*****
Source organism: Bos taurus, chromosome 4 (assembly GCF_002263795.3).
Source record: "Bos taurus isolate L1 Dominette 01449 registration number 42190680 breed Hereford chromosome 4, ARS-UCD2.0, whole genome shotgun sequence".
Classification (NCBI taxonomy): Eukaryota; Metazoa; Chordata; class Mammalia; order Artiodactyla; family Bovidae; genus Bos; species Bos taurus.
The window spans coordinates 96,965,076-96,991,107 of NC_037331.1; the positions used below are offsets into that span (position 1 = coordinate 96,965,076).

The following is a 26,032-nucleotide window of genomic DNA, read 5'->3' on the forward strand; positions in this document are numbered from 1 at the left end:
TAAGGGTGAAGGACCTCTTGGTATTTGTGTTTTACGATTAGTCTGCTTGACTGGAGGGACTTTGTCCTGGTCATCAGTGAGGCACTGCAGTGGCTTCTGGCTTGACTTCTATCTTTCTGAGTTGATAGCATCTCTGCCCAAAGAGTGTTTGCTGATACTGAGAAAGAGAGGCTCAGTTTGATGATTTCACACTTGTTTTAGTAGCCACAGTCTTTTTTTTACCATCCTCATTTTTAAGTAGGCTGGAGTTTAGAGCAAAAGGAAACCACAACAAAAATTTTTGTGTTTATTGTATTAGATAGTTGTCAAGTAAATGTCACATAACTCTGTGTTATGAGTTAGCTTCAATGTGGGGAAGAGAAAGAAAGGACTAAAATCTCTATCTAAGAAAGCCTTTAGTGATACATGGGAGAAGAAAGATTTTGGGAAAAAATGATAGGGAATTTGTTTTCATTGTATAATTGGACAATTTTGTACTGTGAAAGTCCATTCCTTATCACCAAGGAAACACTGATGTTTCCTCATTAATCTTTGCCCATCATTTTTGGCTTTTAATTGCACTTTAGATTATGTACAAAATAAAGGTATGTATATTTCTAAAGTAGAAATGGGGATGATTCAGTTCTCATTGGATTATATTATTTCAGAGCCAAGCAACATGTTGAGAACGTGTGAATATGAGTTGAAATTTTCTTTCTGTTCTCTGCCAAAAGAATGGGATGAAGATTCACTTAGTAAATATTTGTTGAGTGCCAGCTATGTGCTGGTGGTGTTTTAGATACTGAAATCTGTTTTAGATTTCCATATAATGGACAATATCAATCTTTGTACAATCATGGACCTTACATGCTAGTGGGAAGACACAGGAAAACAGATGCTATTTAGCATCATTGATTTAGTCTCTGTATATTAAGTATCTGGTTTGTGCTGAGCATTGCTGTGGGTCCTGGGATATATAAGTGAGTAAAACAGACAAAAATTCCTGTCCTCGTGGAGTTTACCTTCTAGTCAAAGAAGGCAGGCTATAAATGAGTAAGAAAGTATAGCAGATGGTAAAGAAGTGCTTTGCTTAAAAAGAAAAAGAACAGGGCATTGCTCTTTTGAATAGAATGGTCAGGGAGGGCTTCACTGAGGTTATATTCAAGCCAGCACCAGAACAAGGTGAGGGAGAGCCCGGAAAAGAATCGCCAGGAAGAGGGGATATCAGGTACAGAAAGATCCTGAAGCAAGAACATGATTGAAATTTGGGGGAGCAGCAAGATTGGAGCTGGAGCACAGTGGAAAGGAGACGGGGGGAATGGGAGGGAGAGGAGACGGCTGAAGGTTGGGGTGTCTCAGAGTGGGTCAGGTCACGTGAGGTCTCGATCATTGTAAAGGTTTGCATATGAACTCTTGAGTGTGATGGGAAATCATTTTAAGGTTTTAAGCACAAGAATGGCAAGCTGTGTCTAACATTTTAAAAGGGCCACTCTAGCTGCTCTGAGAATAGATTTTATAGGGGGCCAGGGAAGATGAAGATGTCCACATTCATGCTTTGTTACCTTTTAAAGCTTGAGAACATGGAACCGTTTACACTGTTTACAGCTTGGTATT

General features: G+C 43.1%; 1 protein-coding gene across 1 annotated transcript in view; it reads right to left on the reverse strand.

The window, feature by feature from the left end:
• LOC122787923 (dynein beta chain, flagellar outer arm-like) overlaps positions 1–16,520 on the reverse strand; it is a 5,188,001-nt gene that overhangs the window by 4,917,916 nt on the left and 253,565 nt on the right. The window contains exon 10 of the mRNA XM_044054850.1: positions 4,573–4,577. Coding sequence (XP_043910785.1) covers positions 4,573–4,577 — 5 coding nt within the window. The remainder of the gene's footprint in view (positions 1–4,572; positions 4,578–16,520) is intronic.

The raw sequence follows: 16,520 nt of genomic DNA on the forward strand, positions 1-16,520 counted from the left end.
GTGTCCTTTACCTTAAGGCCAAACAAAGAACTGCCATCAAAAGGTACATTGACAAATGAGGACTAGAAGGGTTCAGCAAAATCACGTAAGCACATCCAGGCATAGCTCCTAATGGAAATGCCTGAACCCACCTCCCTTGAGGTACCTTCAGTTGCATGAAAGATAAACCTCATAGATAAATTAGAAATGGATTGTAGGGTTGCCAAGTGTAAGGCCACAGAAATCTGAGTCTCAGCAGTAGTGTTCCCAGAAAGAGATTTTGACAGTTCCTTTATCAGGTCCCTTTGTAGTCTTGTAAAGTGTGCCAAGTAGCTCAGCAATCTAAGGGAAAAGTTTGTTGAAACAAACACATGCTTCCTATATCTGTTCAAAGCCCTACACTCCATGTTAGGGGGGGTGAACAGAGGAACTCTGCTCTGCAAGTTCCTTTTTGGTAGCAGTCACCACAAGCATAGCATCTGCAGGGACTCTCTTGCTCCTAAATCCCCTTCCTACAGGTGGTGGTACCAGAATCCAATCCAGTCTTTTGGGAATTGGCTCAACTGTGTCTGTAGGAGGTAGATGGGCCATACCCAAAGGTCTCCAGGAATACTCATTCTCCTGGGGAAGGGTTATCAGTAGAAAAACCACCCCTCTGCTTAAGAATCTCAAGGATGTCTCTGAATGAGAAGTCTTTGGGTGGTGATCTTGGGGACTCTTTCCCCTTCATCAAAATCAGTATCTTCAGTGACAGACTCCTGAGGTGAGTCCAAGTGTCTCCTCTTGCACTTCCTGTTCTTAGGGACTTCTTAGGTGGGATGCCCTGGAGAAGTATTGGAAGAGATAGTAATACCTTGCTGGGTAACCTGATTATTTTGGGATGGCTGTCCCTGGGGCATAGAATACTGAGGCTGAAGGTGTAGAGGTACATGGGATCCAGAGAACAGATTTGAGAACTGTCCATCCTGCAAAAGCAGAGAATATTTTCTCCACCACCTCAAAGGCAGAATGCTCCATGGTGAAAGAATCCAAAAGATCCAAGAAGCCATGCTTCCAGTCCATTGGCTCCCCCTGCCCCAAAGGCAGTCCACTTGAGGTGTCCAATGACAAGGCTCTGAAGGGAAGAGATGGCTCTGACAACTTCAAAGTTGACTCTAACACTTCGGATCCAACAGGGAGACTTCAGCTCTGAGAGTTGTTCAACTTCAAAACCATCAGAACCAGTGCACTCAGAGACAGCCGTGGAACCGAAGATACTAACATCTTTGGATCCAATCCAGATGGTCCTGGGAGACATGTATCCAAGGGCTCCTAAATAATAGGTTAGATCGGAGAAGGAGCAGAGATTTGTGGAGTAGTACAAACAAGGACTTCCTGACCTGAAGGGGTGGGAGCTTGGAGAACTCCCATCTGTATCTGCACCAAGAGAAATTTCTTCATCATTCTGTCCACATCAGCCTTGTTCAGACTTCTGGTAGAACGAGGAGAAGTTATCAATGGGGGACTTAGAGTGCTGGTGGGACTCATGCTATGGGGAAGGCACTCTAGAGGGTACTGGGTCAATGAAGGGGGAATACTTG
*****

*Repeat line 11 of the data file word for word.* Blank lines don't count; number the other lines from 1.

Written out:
GTGTCCTTTACCTTAAGGCCAAACAAAGAACTGCCATCAAAAGGTACATTGACAAATGAGGACTAGAAGGGTTCAGCAAAATCACGTAAGCACATCCAGGCATAGCTCCTAATGGAAATGCCTGAACCCACCTCCCTTGAGGTACCTTCAGTTGCATGAAAGATAAACCTCATAGATAAATTAGAAATGGATTGTAGGGTTGCCAAGTGTAAGGCCACAGAAATCTGAGTCTCAGCAGTAGTGTTCCCAGAAAGAGATTTTGACAGTTCCTTTATCAGGTCCCTTTGTAGTCTTGTAAAGTGTGCCAAGTAGCTCAGCAATCTAAGGGAAAAGTTTGTTGAAACAAACACATGCTTCCTATATCTGTTCAAAGCCCTACACTCCATGTTAGGGGGGGTGAACAGAGGAACTCTGCTCTGCAAGTTCCTTTTTGGTAGCAGTCACCACAAGCATAGCATCTGCAGGGACTCTCTTGCTCCTAAATCCCCTTCCTACAGGTGGTGGTACCAGAATCCAATCCAGTCTTTTGGGAATTGGCTCAACTGTGTCTGTAGGAGGTAGATGGGCCATACCCAAAGGTCTCCAGGAATACTCATTCTCCTGGGGAAGGGTTATCAGTAGAAAAACCACCCCTCTGCTTAAGAATCTCAAGGATGTCTCTGAATGAGAAGTCTTTGGGTGGTGATCTTGGGGACTCTTTCCCCTTCATCAAAATCAGTATCTTCAGTGACAGACTCCTGAGGTGAGTCCAAGTGTCTCCTCTTGCACTTCCTGTTCTTAGGGACTTCTTAGGTGGGATGCCCTGGAGAAGTATTGGAAGAGATAGTAATACCTTGCTGGGTAACCTGATTATTTTGGGATGGCTGTCCCTGGGGCATAGAATACTGAGGCTGAAGGTGTAGAGGTACATGGGATCCAGAGAACAGATTTGAGAACTGTCCATCCTGCAAAAGCAGAGAATATTTTCTCCACCACCTCAAAGGCAGAATGCTCCATGGTGAAAGAATCCAAAAGATCCAAGAAGCCATGCTTCCAGTCCATTGGCTCCCCCTGCCCCAAAGGCAGTCCACTTGAGGTGTCCAATGACAAGGCTCTGAAGGGAAGAGATGGCTCTGACAACTTCAAAGTTGACTCTAACACTTCGGATCCAACAGGGAGACTTCAGCTCTGAGAGTTGTTCAACTTCAAAACCATCAGAACCAGTGCACTCAGAGACAGCCGTGGAACCGAAGATACTAACATCTTTGGATCCAATCCAGATGGTCCTGGGAGACATGTATCCAAGGGCTCCTAAATAATAGGTTAGATCGGAGAAGGAGCAGAGATTTGTGGAGTAGTACAAACAAGGACTTCCTGACCTGAAGGGGTGGGAGCTTGGAGAACTCCCATCTGTATCTGCACCAAGAGAAATTTCTTCATCATTCTGTCCACATCAGCCTTGTTCAGACTTCTGGTAGAACGAGGAGAAGTTATCAATGGGGGACTTAGAGTGCTGGTGGGACTCATGCTATGGGGAAGGCACTCTAGAGGGTACTGGGTCAATGAAGGGGGAATACTTG